Judges are not placed above the universally accepted principles of natural justice, judicial fairness, and sound reason. On the contrary, partiality is a luxury any person in a position of power can ill afford. Public faith, trust and confidence in our appointed officials provides a precious basis for a vibrant democracy and a harmonious, just and civil society.
Greg Barnes writes:
“All too often judges are criticised for being pompous and out of touch with the community. While this accusation is grossly unfair, it is understandable. Of course, if we insist on calling judges Your Honour and using ridiculously quaint expressions such as “If Your Honour pleases” in addressing a court, it’s no wonder that the deification of the judiciary is alive and well in Australia today.”
Retired Judge Dyson Heydon (Canadian born) has fired a parting salvo at his fellow High Court judges in an essay that categorises them as overbearing personalities and weaker spirits, with a herd mentality that poses a threat to judicial independence.
In a thinly veiled critique of the dynamic on the High Court, the most solitary figure on the bench in recent years attacked the tendency of some judges to dominate others, in an essay subtitled ‘‘The enemy within’’, published in the Law Quarterly Review.
‘‘Stronger judicial personalities tend to push the weaker into submission,’’ ‘They stare out from their judgments with the superb elegance of noblemen in Renaissance portraits - utterly confident of their own ability, pretty sure that no other judge has yet grasped the key points and that some may never do so, certain that the parties have not, glorifying in their self-perceived terribilita.’’
Sometimes those judges exerted their influence even before oral argument began, in the judicial conferences that were held among the seven members of the bench to discuss the issues of each case.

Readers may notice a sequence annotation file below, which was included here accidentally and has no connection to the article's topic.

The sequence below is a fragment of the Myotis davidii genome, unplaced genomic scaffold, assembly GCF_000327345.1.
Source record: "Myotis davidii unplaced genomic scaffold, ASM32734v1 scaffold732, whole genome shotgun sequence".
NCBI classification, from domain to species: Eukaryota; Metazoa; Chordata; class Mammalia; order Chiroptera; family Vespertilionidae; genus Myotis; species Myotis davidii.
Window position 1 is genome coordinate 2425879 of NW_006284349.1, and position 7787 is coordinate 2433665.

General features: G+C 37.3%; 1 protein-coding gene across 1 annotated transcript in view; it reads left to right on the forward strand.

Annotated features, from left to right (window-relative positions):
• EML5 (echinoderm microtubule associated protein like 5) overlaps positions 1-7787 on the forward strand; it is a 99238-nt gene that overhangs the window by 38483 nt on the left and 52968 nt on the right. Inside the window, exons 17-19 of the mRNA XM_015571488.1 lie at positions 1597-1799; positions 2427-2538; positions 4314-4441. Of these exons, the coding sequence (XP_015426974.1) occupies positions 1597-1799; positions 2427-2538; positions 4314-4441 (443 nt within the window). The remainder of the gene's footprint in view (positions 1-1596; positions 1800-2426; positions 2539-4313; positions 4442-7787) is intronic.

‘‘In pre-hearing judicial conferences, the activities of dominant judicial personalities carry the danger of creating the appearance and the reality of prejudgment - a closure by members of the court of their minds too early, before word of oral argument has been uttered,’’
‘‘Chief Justice Griffith spoke of the process by which ‘arguments were torn to shreds before they were fully admitted to the mind’. Some counsel now think that they are torn to shreds before they have fully left counsel’s mouth.’’
Another Retired High Court Justice Michael Kirby recommended that protocols be developed to deal with judges who bully counsel or witnesses.
‘‘In serious and repeated cases, bullying by judicial officers should be recognised as an abuse of public office warranting commencement of proceedings for the removal of the offender from judicial office,’’ he said.
‘‘A judge is a servant of the law and is commissioned by the Queen and the community to do their duty, without fear or favour, affection or ill will.
‘‘They have to be held to that, in my opinion, because if they’re not, they’re going to go on [bullying others].’’
If Airlines are grounded for breaching safety standards; doctors are suspended for breaching codes of practice, Priests are jailed for s*xual abuse, surely we can hold Honourable Justices to account for breaching universally accepted codes of impartiality and the abuse of power. It is time for Tyrannicide; end the immunity of Judges.